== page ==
From my blog:
Some insights flash upon one as in the Road to Damascus - others have a slow dawning... this is an example of the latter.
Twoiness (or two-i-ness, or two-y-ness?) is quite noticeable in
The Two Gentleman of Verona.
Let me make it plain from the start - not just obvious (i.e. you see it) but noticeable ... in performance.
(some things you get when you read over the text - very un-Shakespeare-idea-ian
- and for a development of that I refer you to Brook, not me).
When watching the BBC production - Spaniels hit me twice ... and Chameleons. I thought it odd at the time, was Shakey being a bit 'shakey'? Was he repeating himself like a school child who gets an idea and can't let go? Then I realised, a couple of days later - I noticed those words and ended up posting on them ... erm, interesting.
Then another dawning - I mentioned Speed's 'swinging' when I reviewed the production - and he actually gets two of them in the play.
Walking to work through the park another development of the two-y-ness (settle for that I think - pun on the 'y') : Two men, two women to go with the men, two servants, two suitors, too many twos to be accidental?
And that led on to thinking about the idea of pairs and two-ness (don't want it to sound like chewiness this time).
What first popped out of the cogitation was, of course, the 'famous' pair play - The Comedy of Errors. And what struck me was the difference.
There the pairs are twins - here they are not. You get the pair of a master and a servant, a man and a woman, a man and a dog ... united in a difference.
In fact it is the differences that make the two 'individuals'. So what unites them as a pair?
Love and duty.
'To love, honour and obey'
Is this a play about the break needed for marriage - a play about sorting out the difference between the play friend and the partner for life?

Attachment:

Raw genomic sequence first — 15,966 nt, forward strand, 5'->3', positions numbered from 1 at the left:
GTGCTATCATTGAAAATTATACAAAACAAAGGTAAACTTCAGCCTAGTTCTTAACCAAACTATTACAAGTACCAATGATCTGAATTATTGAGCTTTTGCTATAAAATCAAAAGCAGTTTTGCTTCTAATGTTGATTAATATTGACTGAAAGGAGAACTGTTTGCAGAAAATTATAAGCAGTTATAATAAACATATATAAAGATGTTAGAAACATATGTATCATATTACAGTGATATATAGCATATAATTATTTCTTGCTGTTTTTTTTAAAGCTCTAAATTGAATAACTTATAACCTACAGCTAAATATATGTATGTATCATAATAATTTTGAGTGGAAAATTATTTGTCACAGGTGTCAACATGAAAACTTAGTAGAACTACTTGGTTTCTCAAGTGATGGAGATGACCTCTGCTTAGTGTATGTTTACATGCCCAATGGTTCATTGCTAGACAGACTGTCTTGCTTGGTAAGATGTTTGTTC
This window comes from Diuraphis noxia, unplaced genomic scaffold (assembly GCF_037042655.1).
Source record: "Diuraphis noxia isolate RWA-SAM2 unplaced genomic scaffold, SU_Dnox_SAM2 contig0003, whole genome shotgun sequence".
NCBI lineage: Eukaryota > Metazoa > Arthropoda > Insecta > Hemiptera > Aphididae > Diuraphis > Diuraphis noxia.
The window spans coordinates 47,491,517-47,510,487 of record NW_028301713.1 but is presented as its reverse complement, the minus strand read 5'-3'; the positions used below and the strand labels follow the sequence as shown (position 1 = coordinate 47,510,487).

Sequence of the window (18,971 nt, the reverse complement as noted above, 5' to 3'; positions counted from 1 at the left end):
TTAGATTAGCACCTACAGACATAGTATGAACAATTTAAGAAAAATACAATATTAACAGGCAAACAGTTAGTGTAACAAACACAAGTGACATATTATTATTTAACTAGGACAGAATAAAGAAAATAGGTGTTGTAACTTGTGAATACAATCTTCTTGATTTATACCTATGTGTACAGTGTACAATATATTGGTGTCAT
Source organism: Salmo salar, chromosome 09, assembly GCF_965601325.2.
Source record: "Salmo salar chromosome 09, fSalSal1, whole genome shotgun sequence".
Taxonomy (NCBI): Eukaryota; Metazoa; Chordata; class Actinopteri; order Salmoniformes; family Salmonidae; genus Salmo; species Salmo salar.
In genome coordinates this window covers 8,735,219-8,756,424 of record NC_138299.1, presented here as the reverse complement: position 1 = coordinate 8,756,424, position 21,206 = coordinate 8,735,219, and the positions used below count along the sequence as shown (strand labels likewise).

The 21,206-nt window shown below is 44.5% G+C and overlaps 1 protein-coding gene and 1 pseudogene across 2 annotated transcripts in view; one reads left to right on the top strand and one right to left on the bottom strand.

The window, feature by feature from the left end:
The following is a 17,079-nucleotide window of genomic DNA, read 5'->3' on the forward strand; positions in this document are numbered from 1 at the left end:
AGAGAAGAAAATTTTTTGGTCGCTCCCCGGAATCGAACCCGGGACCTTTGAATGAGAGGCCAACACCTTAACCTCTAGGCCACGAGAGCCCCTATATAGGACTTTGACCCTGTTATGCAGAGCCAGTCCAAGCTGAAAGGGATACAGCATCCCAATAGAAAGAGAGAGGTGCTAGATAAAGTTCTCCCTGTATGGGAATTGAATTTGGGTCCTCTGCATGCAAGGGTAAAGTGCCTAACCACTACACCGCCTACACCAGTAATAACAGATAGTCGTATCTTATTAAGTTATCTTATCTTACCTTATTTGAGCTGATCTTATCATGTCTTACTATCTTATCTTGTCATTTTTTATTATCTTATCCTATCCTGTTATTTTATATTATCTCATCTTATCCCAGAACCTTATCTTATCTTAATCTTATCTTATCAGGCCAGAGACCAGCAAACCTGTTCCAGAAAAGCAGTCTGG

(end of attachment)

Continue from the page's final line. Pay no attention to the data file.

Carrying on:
If so, there is a very strong religious vein running through the play which, although treated lightly by the text, is implicit - and obvious to an Elizabethan audience in a way it isn't to us.
Take the two servants - Speed is a boy - an intelligent, lively, beer drinking boy who gets treated like a boy. He is the model of youth who stays just that throughout the play.
Lance is on a threshold - he is contemplating marriage - and a move out of one type of service into another? His 'lament' over leaving the family, and the excessive emotions, reflect not just the parting of a servant to go with his master - they suggest a ritualised weeping: Was this typical of Elizabethan marriages? I have seen weddings where the leaving of the girl from the mother's home is in fact linked to such wailing.
I am not suggesting this as fact - it is speculation ... and that is what thinking about the play after viewing does - makes one think and speculate.
Which brings me to the final scene - and A Midsummer Nights Dream has the quotes that help ...
"Begin these wood birds but to couple now?"
The first word is begin ... Two Gentlemen shows the ending of one phase, and the beginning of the next - but there is a touch of reality here ( in what can be seen as a very unreal play):
"The course of true love never did run smooth."
None of the participants in this scene is going to 'happy-ever-after-dom' ... it is marriage they head for.
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